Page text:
A current resident of Judy Lazarus Transitional Centre – which provides a supervised pathway back into society for selected prisoners nearing the end of their sentence – spoke about his journey through the Victorian justice system. He noted that the centre provided him with the self-confidence, motivation and opportunity to turn his life around.
At the end of the conference, participants agreed that there was a need to work more collaboratively in order to address current service gaps. A steering group has been formed to continue to develop a plan of action based on the conference findings.
The personal story
One of the speakers at the Out Into The Cold conference, Kevin, spoke of his journey following his release from prison after five- and-a-half years in a correctional facility, noting that he overcame a range of personal and societal barriers upon his release. He is now in full employment as a result of long-term support through the Communal Justice Project at Lentara UnitingCare. When it was first suggested that he go to Lentara he thought ‘bloody church group’, but at the conference, he commended their care and support.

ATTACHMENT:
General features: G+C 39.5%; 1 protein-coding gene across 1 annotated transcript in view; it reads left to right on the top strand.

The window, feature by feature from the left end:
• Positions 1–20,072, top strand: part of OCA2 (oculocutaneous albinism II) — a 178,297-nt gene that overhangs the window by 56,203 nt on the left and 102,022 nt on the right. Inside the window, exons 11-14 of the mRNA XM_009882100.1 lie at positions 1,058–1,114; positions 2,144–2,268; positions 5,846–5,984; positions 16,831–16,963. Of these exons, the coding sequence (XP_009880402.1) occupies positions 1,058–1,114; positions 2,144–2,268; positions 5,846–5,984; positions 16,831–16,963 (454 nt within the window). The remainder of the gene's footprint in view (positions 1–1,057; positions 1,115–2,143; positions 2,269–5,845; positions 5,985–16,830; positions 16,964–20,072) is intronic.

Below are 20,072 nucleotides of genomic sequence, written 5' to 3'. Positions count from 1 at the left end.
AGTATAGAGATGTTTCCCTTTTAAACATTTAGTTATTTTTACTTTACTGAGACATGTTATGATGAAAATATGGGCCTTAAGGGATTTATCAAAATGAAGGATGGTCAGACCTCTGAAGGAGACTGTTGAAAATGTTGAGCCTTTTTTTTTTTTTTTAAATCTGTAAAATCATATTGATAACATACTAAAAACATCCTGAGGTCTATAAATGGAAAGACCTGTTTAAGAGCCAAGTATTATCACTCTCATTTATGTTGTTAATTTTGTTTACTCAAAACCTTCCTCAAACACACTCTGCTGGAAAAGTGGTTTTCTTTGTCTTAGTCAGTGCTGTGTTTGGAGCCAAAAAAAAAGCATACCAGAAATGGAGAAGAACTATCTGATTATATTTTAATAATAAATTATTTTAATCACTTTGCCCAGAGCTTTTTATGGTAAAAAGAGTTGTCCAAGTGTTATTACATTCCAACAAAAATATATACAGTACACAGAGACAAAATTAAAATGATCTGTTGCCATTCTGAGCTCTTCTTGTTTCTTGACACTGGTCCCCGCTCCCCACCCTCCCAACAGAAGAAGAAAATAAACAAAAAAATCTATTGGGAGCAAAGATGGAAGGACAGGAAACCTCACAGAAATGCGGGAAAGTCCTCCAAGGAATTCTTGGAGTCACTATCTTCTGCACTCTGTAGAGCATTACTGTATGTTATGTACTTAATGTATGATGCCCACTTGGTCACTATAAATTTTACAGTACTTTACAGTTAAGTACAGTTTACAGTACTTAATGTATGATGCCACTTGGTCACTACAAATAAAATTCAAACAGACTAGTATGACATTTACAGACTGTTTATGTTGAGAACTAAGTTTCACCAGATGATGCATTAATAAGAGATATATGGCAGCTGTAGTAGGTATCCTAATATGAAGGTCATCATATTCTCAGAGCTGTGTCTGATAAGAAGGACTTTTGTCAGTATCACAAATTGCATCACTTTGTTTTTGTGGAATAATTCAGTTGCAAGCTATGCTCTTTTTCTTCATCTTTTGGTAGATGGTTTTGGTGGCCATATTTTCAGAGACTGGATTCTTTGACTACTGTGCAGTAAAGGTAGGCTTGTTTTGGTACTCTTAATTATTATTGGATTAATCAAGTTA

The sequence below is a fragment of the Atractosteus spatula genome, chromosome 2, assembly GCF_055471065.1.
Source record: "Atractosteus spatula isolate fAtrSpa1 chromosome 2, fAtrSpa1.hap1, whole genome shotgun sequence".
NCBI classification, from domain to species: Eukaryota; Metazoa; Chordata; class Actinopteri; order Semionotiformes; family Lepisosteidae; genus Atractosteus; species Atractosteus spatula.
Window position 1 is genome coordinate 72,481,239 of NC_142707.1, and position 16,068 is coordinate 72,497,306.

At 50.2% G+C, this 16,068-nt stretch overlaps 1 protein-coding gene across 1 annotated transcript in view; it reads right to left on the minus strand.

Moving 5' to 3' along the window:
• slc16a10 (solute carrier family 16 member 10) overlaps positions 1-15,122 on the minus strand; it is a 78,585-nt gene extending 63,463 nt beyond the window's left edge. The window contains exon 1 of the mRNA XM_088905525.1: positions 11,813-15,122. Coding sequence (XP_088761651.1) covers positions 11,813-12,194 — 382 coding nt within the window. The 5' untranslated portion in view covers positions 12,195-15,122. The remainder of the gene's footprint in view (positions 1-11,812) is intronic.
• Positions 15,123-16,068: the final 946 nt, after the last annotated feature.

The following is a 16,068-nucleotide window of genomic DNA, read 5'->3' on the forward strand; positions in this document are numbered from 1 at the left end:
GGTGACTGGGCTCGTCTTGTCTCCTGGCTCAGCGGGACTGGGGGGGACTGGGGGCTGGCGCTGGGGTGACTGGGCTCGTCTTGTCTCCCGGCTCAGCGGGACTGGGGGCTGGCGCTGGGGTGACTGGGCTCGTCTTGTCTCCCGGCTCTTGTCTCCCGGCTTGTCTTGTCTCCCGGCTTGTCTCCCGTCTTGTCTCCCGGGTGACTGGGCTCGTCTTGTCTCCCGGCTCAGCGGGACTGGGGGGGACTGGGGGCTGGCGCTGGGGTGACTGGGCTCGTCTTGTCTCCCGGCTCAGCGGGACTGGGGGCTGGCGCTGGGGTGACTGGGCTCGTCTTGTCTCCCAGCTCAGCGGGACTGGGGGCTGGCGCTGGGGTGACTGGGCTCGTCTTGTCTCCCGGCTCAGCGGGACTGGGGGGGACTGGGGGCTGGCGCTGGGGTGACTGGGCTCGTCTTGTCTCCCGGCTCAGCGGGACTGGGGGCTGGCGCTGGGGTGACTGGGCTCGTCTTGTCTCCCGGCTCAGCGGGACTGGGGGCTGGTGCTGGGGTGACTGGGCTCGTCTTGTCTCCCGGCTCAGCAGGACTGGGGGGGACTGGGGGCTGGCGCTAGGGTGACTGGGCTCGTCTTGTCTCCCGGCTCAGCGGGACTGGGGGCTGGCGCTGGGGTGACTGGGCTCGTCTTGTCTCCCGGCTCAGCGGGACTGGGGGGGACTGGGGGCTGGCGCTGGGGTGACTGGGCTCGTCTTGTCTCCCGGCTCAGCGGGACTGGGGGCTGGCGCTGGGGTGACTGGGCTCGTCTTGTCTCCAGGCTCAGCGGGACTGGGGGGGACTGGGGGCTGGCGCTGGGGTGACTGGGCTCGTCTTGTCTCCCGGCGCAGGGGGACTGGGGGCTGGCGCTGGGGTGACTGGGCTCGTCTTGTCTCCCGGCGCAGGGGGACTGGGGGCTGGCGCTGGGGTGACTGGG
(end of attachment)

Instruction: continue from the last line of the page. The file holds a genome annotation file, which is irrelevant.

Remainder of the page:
“I made the decision when I went to jail that it wasn’t going to change me. It changed me dramatically,” Kevin said.
“People talk about getting out of prison – you never get out of prison. You may escape the actual walls but it will stay with you forever. But with proper support, with community help, people can and do get up again.”
Actually being released from prison was the first very small step on Kevin’s journey to ‘freedom’.
“The worst thing about being released is that people on the street do not respect your space. That was the scariest thing for me.
“In jail you keep your metre distance otherwise you get belted and after five-and-a-half years of keeping my metre distance I was walking down the street dancing, just trying to stay away from people because it was just so alien. People just don’t respect your space and they walk straight through you.”
Another challenge for former prisoners is the preconceived ideas of others. Kevin spoke emotionally of an experience he had while working with a charity. Even after working with a co-worker for 12 months, his colleague refused to let him work unsupervised.
“Simple as it sounds, ridiculous as it sounds, that hurt me more than someone calling me a crim. That person should have seen what I had done, seen what my worth was and judged me on that, not on my past.”
Kevin spoke of the importance of training programs within prison. While there were still barriers to overcome, training and education showed prospective employers that he was willing to commit to something.
“A company took a chance with me knowing full well about my history, knowing full well that they could see I was big and ugly and I really didn’t fit their mould. But the company took a risk and hopefully I’ve paid back that risk they’ve taken. Proudly, I was the acting operations manager for three weeks while my manager was overseas.